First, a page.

Ryan says Jackson could be out two more weeks
MADISON, Wis. -- Traevon Jackson said with certainty last week that he would return from injury in time for Wisconsin's senior day against Michigan State on Sunday. Doctors, however, never medically cleared Jackson, and he instead watched the game from the bench in street clothes.
Now, it appears Jackson could be sidelined even longer.
Badgers coach Bo Ryan said Monday on the Big Ten coaches teleconference that Jackson playing even in 11 days at the conference tournament "might be tough. I can't rule anything out because the coaches are the last to know anymore. His clearance may be two weeks. Who knows?"
If Ryan is correct, Jackson's return could then coincide with Wisconsin's opening game in the NCAA tournament, which will take place either March 19 or March 20. Given that Jackson has been sidelined since he broke his right foot Jan. 11 against Rutgers, that timeframe would be much later than previously anticipated.
"I feel like I'm prepared," Jackson said last week. "All I really need to be is in shape. I played basketball a long time in my life. It won't take that long to get the feel back for the game. Just trying to get in shape. Running a lot in the pool and a lot of things like that just as precautionary for now. But I can walk without (the boot)."
Jackson initially indicated he would be cleared for practice last week. But he shot free throws for about five minutes on his own without a protective boot during Thursday's practice, and he did not make an appearance Friday during the segment open to the media. He was one of four seniors honored on senior day before Wisconsin defeated Michigan State 69-61 to clinch at least a share of the Big Ten regular season championship.
"I tell you, he kept a smile on his face the whole day yesterday and the ceremony, but I know inside he's just churning with angst," Ryan said. "He wanted to be out there in the worst way. But he understands he's not ready, has not been cleared. But his bubbly personality and the way he's handled things has really been impressive. I know his teammates really would like to get him back and feel sorry for him but know that it's all part of the game. As soon as he's ready to go, we'll get him in there."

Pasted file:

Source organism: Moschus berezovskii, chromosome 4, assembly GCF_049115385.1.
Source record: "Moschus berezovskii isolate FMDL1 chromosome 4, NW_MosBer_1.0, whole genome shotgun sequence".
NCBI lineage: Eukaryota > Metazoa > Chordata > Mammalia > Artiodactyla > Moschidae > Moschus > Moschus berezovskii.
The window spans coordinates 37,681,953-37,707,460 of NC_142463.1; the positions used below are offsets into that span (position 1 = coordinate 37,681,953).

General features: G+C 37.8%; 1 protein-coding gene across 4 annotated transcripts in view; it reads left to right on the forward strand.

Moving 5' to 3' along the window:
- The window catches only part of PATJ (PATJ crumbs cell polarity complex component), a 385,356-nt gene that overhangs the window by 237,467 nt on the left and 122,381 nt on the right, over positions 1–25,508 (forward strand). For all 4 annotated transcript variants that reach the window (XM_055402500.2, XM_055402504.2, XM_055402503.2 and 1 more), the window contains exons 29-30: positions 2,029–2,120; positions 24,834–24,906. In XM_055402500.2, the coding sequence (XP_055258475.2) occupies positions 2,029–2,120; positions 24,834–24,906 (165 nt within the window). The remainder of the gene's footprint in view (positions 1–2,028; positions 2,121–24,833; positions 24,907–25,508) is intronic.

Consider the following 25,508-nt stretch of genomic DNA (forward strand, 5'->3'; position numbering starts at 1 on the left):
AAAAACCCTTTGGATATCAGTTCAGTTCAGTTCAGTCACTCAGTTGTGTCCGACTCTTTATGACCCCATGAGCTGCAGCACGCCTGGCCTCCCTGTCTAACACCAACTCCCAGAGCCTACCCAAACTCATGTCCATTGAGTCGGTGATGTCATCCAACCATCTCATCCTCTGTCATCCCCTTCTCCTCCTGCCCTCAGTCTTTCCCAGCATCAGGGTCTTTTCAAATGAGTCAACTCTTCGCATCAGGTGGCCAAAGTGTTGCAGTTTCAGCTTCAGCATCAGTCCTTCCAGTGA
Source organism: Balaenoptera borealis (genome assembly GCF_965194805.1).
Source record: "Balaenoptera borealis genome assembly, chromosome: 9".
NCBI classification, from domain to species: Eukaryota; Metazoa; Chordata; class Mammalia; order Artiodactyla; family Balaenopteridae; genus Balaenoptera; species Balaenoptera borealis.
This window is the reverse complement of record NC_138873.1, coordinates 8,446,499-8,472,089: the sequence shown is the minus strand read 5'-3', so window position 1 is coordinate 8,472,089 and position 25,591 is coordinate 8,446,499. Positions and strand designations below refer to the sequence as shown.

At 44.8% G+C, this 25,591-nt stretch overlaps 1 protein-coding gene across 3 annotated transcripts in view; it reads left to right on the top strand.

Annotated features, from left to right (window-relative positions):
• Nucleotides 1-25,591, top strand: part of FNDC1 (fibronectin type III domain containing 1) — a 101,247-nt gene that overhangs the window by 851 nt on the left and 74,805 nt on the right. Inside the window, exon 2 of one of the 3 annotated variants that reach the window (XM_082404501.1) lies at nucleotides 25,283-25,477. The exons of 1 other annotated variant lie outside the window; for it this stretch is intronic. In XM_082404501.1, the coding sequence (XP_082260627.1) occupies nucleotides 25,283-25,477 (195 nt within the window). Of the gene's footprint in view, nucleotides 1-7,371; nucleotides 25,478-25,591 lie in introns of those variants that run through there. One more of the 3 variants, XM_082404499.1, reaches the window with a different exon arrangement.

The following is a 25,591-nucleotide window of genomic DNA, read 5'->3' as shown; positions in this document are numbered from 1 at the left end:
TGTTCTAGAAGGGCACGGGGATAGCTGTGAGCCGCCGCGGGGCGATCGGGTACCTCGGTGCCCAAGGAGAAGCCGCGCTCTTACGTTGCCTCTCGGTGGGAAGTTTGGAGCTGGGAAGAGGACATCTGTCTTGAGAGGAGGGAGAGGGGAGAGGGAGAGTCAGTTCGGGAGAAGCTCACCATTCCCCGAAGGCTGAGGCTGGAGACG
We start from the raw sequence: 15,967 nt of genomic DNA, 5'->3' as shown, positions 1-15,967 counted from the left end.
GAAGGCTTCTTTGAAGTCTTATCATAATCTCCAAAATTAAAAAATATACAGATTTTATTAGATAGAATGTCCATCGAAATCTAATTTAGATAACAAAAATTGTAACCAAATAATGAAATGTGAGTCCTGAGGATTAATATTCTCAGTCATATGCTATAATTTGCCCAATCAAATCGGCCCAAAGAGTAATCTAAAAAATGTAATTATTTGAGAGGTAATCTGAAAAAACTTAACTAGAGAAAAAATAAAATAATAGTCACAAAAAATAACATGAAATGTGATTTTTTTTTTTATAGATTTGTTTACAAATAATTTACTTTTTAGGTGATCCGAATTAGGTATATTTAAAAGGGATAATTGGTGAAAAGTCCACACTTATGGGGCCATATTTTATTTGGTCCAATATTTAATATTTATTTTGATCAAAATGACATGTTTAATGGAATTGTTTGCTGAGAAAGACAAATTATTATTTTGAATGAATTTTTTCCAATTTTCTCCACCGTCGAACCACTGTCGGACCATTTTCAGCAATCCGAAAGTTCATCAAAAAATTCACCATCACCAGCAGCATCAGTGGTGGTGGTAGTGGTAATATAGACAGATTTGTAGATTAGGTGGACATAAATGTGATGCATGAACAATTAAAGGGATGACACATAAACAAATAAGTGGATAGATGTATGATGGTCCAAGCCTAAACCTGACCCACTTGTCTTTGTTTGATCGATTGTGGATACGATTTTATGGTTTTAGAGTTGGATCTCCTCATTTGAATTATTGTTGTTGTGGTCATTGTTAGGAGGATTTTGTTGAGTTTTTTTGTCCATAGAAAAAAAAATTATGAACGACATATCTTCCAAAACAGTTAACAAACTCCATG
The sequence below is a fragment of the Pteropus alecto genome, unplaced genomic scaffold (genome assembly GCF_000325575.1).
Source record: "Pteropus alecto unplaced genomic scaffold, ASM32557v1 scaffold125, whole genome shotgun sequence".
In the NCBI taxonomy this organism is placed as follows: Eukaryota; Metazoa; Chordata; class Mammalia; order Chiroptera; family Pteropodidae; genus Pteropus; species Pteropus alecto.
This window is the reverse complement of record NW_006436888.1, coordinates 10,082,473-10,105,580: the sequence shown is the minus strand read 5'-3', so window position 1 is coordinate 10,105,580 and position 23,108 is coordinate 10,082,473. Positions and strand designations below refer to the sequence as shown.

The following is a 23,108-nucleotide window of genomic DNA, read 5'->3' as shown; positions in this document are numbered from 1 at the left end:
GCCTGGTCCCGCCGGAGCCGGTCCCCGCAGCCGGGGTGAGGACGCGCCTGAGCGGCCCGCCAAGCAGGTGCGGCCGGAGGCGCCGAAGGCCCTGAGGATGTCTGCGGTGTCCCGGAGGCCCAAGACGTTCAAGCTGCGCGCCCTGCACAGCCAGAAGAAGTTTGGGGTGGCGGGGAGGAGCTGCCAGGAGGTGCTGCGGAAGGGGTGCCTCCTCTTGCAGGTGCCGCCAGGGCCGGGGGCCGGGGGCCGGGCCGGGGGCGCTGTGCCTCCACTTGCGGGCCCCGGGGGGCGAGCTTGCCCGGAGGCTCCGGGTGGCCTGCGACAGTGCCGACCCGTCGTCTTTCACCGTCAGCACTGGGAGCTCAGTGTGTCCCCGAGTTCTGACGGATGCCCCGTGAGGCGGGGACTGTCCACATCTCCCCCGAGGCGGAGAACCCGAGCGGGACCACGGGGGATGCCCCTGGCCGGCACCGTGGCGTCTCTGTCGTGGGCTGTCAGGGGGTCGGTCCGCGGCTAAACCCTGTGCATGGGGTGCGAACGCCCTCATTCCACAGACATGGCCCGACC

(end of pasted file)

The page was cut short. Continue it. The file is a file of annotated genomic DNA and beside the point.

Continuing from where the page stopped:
In 17 starts this season, Jackson averaged 9.4 points over 27.4 minutes per game with 49 assists and 28 turnovers. Backup point guard Bronson Koenig has started the past 12 games in his place and averaged 11.3 points over 36.3 minutes per game. Without another true point guard in the rotation, Koenig has been forced to play more minutes than anybody else on the team of late. Over the past four games, he has played 155 of a possible 160 minutes.
"Their depth is a little suspect," Michigan State coach Tom Izzo said after Sunday's game. "I hope they get Jackson back because I love him. Some teams it can screw up. But No. 1, I don't think Bo will let that happen and No. 2, I don't think Jackson or the team will let it happen. They need one more sub if they're getting into certain games against certain teams."
Wisconsin closes the regular season with road games against Minnesota on Thursday and Ohio State on Sunday. But as each day passes without Jackson practicing, it seems unlikely he will participate. Monday was a scheduled off day for the team, which will return to practice Tuesday.
If Jackson returns this season, it remains unclear in what role he'll be used. Jackson started 84 consecutive games before the injury, but Wisconsin has played well with Koenig as the starter in his place, going 11-1 in league games.
Ryan said the most significant concern with Jackson is how close to full strength he'll be in games.
"I know people always refer to rust and what develops with players," Ryan said. "But we've seen players in the league over the 14 years I've been here as the head coach come back from injuries at about 80 percent when it comes to performance. There's the speed of the game that you get away from. There's the tentativeness of not making a cut or landing a certain way if it's been a foot or leg injury.
"So the confidence factor has to get back in there. We have to find out at what level that'll be. He's got to be able to trust himself, trust his movement. And then once he gets to that point, then you can go from 80 to 100 percent. But just don't know how long that's going to take."
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